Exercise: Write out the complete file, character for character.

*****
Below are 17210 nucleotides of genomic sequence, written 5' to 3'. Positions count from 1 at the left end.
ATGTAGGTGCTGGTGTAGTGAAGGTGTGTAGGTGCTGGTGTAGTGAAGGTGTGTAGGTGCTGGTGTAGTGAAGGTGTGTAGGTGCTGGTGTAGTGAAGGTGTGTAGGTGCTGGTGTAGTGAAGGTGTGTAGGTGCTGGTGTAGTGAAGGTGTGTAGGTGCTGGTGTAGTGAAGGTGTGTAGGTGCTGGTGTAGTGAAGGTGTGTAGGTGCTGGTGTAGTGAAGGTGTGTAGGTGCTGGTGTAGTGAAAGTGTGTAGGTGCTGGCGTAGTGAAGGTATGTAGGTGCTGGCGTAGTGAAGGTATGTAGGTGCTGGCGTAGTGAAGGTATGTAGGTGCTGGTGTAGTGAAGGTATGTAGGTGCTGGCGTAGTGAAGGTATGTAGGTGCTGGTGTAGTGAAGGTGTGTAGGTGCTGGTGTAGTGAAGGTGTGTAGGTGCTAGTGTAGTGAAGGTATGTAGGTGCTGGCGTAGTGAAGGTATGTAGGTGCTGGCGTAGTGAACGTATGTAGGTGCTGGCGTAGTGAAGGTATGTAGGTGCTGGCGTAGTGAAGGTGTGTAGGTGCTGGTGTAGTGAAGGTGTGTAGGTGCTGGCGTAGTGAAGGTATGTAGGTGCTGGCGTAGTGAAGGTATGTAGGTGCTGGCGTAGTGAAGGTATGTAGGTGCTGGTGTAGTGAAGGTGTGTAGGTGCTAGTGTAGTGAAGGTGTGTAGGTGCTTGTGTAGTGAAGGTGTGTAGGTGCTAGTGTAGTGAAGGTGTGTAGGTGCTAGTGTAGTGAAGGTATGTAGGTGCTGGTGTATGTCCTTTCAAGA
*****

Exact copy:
Below are 17210 nucleotides of genomic sequence, written 5' to 3'. Positions count from 1 at the left end.
ATGTAGGTGCTGGTGTAGTGAAGGTGTGTAGGTGCTGGTGTAGTGAAGGTGTGTAGGTGCTGGTGTAGTGAAGGTGTGTAGGTGCTGGTGTAGTGAAGGTGTGTAGGTGCTGGTGTAGTGAAGGTGTGTAGGTGCTGGTGTAGTGAAGGTGTGTAGGTGCTGGTGTAGTGAAGGTGTGTAGGTGCTGGTGTAGTGAAGGTGTGTAGGTGCTGGTGTAGTGAAGGTGTGTAGGTGCTGGTGTAGTGAAAGTGTGTAGGTGCTGGCGTAGTGAAGGTATGTAGGTGCTGGCGTAGTGAAGGTATGTAGGTGCTGGCGTAGTGAAGGTATGTAGGTGCTGGTGTAGTGAAGGTATGTAGGTGCTGGCGTAGTGAAGGTATGTAGGTGCTGGTGTAGTGAAGGTGTGTAGGTGCTGGTGTAGTGAAGGTGTGTAGGTGCTAGTGTAGTGAAGGTATGTAGGTGCTGGCGTAGTGAAGGTATGTAGGTGCTGGCGTAGTGAACGTATGTAGGTGCTGGCGTAGTGAAGGTATGTAGGTGCTGGCGTAGTGAAGGTGTGTAGGTGCTGGTGTAGTGAAGGTGTGTAGGTGCTGGCGTAGTGAAGGTATGTAGGTGCTGGCGTAGTGAAGGTATGTAGGTGCTGGCGTAGTGAAGGTATGTAGGTGCTGGTGTAGTGAAGGTGTGTAGGTGCTAGTGTAGTGAAGGTGTGTAGGTGCTTGTGTAGTGAAGGTGTGTAGGTGCTAGTGTAGTGAAGGTGTGTAGGTGCTAGTGTAGTGAAGGTATGTAGGTGCTGGTGTATGTCCTTTCAAGA